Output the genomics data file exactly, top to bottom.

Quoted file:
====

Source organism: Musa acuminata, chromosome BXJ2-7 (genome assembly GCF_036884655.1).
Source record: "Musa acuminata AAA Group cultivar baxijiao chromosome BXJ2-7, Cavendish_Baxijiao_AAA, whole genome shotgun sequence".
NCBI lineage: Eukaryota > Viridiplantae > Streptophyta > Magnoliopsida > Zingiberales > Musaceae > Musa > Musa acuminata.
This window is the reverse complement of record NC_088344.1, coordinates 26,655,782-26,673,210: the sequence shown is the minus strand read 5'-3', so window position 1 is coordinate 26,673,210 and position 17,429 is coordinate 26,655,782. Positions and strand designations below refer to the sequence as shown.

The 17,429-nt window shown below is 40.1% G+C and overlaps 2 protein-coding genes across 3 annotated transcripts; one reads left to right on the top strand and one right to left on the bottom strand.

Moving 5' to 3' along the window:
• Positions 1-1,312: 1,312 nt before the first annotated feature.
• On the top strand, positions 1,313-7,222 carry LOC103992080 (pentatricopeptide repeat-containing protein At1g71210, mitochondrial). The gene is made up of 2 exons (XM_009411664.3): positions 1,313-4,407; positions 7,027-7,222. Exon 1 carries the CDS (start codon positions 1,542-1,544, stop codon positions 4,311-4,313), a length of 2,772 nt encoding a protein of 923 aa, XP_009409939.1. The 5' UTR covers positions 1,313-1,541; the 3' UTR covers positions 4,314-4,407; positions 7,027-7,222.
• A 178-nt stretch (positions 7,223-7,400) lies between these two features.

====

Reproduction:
Source organism: Musa acuminata, chromosome BXJ2-7 (genome assembly GCF_036884655.1).
Source record: "Musa acuminata AAA Group cultivar baxijiao chromosome BXJ2-7, Cavendish_Baxijiao_AAA, whole genome shotgun sequence".
NCBI lineage: Eukaryota > Viridiplantae > Streptophyta > Magnoliopsida > Zingiberales > Musaceae > Musa > Musa acuminata.
This window is the reverse complement of record NC_088344.1, coordinates 26,655,782-26,673,210: the sequence shown is the minus strand read 5'-3', so window position 1 is coordinate 26,673,210 and position 17,429 is coordinate 26,655,782. Positions and strand designations below refer to the sequence as shown.

The 17,429-nt window shown below is 40.1% G+C and overlaps 2 protein-coding genes across 3 annotated transcripts; one reads left to right on the top strand and one right to left on the bottom strand.

Moving 5' to 3' along the window:
• Positions 1-1,312: 1,312 nt before the first annotated feature.
• On the top strand, positions 1,313-7,222 carry LOC103992080 (pentatricopeptide repeat-containing protein At1g71210, mitochondrial). The gene is made up of 2 exons (XM_009411664.3): positions 1,313-4,407; positions 7,027-7,222. Exon 1 carries the CDS (start codon positions 1,542-1,544, stop codon positions 4,311-4,313), a length of 2,772 nt encoding a protein of 923 aa, XP_009409939.1. The 5' UTR covers positions 1,313-1,541; the 3' UTR covers positions 4,314-4,407; positions 7,027-7,222.
• A 178-nt stretch (positions 7,223-7,400) lies between these two features.